Qantas chairman Richard Goyder and the entire board must be replaced by new directors, including a worker representative, after the High Court today unanimously upheld two Federal Court verdicts that Qantas illegally outsourced 1,700 workers, the TWU said.

The decision is the latest blow to the airline, already under fire for selling tickets for 8,000 flights it allegedly knew were already cancelled in 2022, and has significantly amplified the already tumultuous start to new CEO Vanessa Hudson’s administration.

Qantas critics for the meat grinder? Airline hires bin Salman’s reputation launderer

Read More“You owe these workers and their families a deep and sincere apology,” TWU national secretary Michael Kaine told Hudson.

“These workers have been put through hell. Their families have been put through hell. Their lives have been dislocated. Some of them forever. Separations. Loss of property. That’s the consequence of this illegal decision. You need to apologise to these workers straightaway. And not just in words, but in actions.”

The decision should see the removal of senior staff and legal advisers from the company, and may well be the final nail in the coffin for Goyder and many of his board members, who backed the strategy. The company has spent millions of shareholder funds fighting the TWU, which has scored a major victory for Qantas staff and Australian workers.

Qantas staff are also hopeful that the decision will see a much-needed clean-out at the company. “Good that this didn’t go Qantas’ way. Pity Joyce wasn’t here to face the fire that he caused. Hopefully some more heads will roll”, one engineer said.

A Qantas pilot said: “The company had no moral compass and would make Gordon Gekko blush.”

Today’s decision will also serve as a wake-up call for corporate Australia. As Josh Bornstein, partner at law firm Maurice Blackburn who ran the TWU case, said: “Had the appeal succeeded, it would have greenlighted the further de-unionisation of the labour market by big business.”

“When companies outsource workers like Qantas, they effectively avoid having to bargain with their labour. Instead, they engage labour hire agencies and dictate to those agencies what they are willing to pay for labour. Outsourcing has been one of the reasons that employees have lost the ability to obtain real wage increases. Qantas engaged in a collective bargaining avoidance scheme and, thankfully, the High Court has recognised that it was illegal.”

The Federal Court found that during the height of the coronavirus pandemic, when most aviation was shut down, Qantas seized on a “vanishing window of opportunity” to get rid of its unionised baggage handlers, sacking the workers when they were deprived of bargaining power.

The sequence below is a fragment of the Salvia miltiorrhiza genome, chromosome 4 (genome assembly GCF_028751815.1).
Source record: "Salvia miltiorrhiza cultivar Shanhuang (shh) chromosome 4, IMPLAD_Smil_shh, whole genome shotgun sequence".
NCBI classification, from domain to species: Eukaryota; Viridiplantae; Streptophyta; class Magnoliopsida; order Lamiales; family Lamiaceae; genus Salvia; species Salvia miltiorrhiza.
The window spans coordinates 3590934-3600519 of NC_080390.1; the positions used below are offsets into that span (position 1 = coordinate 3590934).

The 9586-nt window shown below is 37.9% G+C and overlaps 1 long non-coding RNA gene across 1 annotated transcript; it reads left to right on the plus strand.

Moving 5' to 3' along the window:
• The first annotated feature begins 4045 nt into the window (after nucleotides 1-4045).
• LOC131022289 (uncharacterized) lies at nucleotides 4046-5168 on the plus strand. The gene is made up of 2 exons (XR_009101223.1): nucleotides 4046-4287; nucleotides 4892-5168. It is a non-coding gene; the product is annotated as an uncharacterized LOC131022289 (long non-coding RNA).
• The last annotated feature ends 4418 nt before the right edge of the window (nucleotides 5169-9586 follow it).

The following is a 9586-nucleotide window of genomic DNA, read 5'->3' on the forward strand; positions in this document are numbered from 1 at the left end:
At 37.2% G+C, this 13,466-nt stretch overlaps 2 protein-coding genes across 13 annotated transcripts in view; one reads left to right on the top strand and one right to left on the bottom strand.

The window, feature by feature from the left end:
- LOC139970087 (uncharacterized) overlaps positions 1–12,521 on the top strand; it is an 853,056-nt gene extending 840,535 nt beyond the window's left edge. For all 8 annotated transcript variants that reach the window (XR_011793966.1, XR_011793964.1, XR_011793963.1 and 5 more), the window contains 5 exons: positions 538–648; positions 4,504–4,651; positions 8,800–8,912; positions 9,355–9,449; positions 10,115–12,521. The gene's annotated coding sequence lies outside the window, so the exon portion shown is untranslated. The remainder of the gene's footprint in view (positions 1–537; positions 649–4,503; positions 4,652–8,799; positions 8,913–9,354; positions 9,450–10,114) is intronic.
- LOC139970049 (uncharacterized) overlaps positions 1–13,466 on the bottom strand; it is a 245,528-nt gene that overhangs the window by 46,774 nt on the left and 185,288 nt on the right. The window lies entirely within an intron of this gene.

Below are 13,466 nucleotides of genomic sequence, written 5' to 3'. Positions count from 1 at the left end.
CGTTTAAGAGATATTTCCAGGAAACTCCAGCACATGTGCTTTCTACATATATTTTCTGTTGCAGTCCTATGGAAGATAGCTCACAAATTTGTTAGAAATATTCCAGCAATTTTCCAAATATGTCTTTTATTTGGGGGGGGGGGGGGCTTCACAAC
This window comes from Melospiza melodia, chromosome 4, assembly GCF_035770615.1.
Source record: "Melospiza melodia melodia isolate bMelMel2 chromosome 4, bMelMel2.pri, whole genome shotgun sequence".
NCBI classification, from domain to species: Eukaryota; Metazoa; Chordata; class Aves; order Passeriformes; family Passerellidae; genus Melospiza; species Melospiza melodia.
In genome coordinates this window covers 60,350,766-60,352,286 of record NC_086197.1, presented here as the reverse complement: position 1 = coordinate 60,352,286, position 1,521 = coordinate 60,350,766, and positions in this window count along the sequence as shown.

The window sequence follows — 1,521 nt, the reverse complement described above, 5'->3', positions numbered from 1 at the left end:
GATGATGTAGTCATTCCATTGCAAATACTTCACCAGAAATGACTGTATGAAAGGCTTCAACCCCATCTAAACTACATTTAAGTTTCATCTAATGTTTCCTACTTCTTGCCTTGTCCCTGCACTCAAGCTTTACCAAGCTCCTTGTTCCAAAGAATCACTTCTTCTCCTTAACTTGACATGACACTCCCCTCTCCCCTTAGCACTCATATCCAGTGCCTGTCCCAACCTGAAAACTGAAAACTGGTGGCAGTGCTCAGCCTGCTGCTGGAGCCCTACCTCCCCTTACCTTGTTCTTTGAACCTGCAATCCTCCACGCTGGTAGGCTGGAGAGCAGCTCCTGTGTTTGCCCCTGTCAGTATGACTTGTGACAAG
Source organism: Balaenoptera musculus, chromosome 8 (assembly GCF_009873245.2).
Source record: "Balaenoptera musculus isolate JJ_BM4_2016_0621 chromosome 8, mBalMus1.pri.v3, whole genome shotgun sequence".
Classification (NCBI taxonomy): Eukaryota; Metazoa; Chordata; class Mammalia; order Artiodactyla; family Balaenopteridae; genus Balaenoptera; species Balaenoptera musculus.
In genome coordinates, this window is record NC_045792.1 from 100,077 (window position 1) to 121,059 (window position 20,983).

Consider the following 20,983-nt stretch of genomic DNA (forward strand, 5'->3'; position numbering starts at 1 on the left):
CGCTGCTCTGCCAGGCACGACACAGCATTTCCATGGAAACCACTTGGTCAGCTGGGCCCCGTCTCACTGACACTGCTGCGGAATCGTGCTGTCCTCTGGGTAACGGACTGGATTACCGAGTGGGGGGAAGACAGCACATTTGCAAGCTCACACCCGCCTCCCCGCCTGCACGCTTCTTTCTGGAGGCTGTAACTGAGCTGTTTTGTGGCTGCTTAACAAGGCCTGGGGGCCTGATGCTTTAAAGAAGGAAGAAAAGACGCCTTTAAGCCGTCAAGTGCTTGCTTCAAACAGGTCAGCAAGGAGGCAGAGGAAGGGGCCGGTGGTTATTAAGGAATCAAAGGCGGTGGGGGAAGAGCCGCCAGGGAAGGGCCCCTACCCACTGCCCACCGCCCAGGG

Qantas counsel Justin Gleeson SC told the High Court at its hearing in May that the airline was “bleeding cash” due to the pandemic. Since then it has posted a profit of almost $2.5 billion for the 2023 financial year.

Qantas received $2.7 billion in taxpayer subsidies throughout the pandemic, $856 million of which was JobKeeper to keep workers employed — the highest amount of JobKeeper paid to any company. Yet, by August 2021, 9,400 employees had left Qantas following redundancies and outsourcing.

Richard Goyder’s days as Qantas chairman are numbered — and deservedly so

Read MoreQantas argued it could not have breached employee rights, as employees did not have the right to take protected industrial action at the time of the decision to outsource.

“The issue before the High Court was whether s 340(1)(b) of the act prohibited a person from taking adverse action against another person for the purpose of preventing the exercise of a workplace right that might arise in the future. The High Court unanimously held that it did and, in so doing, rejected Qantas’ contention that s 340(1)(b) only proscribed adverse action for the purpose of preventing the exercise of a presently existing workplace right,” the High Court said in a summary of its judgment.

Bornstein said Qantas had profited by dragging out the case for three years. “Qantas argued in the High Court that it should be permitted to sack workers merely because they wanted to bargain with the airline.”

“Qantas has fought this case every step of the way. For three long years, the sacked workers have waited for justice. During that time, the company has profited significantly from its illegal conduct”.

“The case isn’t over. Our legal team will now ask the Federal Court to hear claims for compensation for all adversely impacted workers and then seek a substantial penalty against Qantas,” said Bornstein.

Since the outsourcing, Qantas’ service has nosedived, TWU said, with complaints increasing 70% in 2022 amid high cancellations, delays and lost baggage. Company sources said that the only answer from Qantas’ airport managers, 10 days ago, was to “get Dnata [a ground handling outsourcer] to reduce delays”.

“The decision to outsource the remainder of the airline’s ground handling function was made in August 2020, when borders were closed, lockdowns were in place and no COVID vaccine existed. The likelihood of a years-long crisis led Qantas to restructure its business to improve its ability to survive and ultimately recover,“ Qantas said in a brief statement. “As we have said from the beginning, we deeply regret the personal impact the outsourcing decision had on all those affected and we sincerely apologise for that.”